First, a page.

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REHEARSAL STRATEGIES of David Wilcocks: “Many times, in dealing with choral-orchestral works, he would tell us to ‘clear the beat!’ The idea was to release a phrase before the downbeat of the next measure, or a beat within a measure. This was certainly different from what I had been taught! To teach the concept, he would have us say ‘1-2-3-4- ONE!’ Then he would have us whisper the ‘ONE!’ Finally, he would have us say silently  say the ‘ONE!’  Worked every time.

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LIFEHACKER: Focus Your Efforts On The Process. “The state of your life right now is a result of the habits and beliefs that you have been practicing each day. When you realize this and begin to direct your focus toward practicing better habits day-in and day-out, continual progress will be the logical outcome.

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RICHARD SPARKS: The Power of Positivity.

A violinist faced with a difficult passage should tell himself, ‘Nail that A-flat,’ not ‘Oh boy, I hope I don’t miss that A-flat.’ Psychologists call this ‘positive framing,’ and provide plentiful theories of how framing affects our subconscious mind.”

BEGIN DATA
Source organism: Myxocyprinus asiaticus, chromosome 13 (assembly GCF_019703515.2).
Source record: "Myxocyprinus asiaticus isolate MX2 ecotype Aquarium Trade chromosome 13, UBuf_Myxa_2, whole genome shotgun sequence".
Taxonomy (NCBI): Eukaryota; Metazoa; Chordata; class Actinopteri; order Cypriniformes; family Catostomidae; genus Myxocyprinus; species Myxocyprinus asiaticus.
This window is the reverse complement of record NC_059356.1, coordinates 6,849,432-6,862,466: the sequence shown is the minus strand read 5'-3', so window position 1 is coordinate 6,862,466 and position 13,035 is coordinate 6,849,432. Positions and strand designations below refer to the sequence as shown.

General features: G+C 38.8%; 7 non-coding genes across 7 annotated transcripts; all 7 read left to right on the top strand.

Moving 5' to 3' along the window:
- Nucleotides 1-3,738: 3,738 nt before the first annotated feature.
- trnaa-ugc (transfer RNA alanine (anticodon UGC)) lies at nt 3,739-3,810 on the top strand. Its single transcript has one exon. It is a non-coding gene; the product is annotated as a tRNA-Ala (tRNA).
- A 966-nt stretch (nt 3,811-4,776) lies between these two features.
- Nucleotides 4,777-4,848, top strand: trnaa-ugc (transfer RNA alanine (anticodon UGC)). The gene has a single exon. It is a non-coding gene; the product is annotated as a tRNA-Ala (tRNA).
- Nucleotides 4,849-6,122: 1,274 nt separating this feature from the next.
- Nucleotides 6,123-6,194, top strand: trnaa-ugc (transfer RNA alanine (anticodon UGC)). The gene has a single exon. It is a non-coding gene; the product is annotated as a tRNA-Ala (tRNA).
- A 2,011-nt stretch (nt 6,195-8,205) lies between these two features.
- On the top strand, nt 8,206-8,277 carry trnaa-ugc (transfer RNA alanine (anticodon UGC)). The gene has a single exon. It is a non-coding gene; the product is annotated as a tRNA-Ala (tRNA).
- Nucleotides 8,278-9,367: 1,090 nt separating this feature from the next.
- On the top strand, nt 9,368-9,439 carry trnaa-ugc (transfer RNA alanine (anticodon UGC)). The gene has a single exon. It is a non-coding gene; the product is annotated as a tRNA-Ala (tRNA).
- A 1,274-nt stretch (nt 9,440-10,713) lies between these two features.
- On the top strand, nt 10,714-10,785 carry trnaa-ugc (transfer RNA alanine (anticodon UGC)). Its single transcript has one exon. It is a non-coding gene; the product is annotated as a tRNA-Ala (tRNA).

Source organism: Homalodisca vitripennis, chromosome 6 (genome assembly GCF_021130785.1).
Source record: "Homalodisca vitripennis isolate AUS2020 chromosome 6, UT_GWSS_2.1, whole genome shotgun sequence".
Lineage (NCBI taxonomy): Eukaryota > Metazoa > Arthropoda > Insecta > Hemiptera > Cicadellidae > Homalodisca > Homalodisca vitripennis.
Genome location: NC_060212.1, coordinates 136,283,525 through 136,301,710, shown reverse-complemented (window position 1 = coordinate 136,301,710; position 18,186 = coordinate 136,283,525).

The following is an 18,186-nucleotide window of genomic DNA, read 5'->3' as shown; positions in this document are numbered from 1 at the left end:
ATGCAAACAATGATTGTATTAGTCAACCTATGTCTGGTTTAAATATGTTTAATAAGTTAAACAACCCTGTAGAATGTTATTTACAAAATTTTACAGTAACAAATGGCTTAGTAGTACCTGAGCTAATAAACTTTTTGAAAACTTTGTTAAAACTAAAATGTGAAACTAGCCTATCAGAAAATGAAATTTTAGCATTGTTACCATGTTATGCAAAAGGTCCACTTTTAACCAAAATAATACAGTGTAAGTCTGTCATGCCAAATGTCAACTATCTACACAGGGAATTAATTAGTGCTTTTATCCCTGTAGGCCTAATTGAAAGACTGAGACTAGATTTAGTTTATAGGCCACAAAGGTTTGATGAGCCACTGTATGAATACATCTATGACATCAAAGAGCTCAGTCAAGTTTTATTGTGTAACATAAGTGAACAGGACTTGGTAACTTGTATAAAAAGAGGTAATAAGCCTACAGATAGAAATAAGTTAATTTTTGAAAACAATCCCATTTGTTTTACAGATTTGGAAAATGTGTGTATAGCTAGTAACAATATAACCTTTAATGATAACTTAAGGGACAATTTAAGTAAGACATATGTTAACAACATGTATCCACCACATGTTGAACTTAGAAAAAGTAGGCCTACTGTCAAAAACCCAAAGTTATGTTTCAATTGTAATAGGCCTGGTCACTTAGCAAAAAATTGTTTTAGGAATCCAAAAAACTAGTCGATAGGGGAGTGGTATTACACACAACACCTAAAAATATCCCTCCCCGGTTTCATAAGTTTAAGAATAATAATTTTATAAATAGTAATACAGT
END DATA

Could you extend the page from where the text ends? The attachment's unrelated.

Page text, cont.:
So, do we ask our choirs to focus on the positive, on the goal? Or do we say, “Watch that pitch, it’s a little under?” Demonstrate (play or sing) the correct pitch and make that the focus.

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RICHARD SPARKS: The Importance of Exaggeration. “In teaching a new concept to your choir (let’s say the difference between bright and dark sound), an exaggerated example will make the concept clearer—not intellectually, but in concrete terms—faster than anything else.”

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UNIVERSITY OF HELSINKI: Listening to Classical Music Helps Your Thinking. “According to a latest study, listening to classical music enhanced the activity of genes involved in dopamine secretion and transport, synaptic neurotransmission, learning and memory, and down-regulated the genes mediating neurodegeneration. Several of the up-regulated genes were known to be responsible for song learning and singing in songbirds, suggesting a common evolutionary background of sound perception across species.” More discussion here.

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RICHARD SPARKS: When You Get It Right, Mark The Spot. “When we as a conductor, get something right—a conducting gesture, a tempo, a particular rehearsal technique—we need to do exactly as Coyle says, ‘Rewind the mental tape and play the move again in your mind.’ It’s one of the ways that we improve, that we incorporate something new into our repertoire of skills.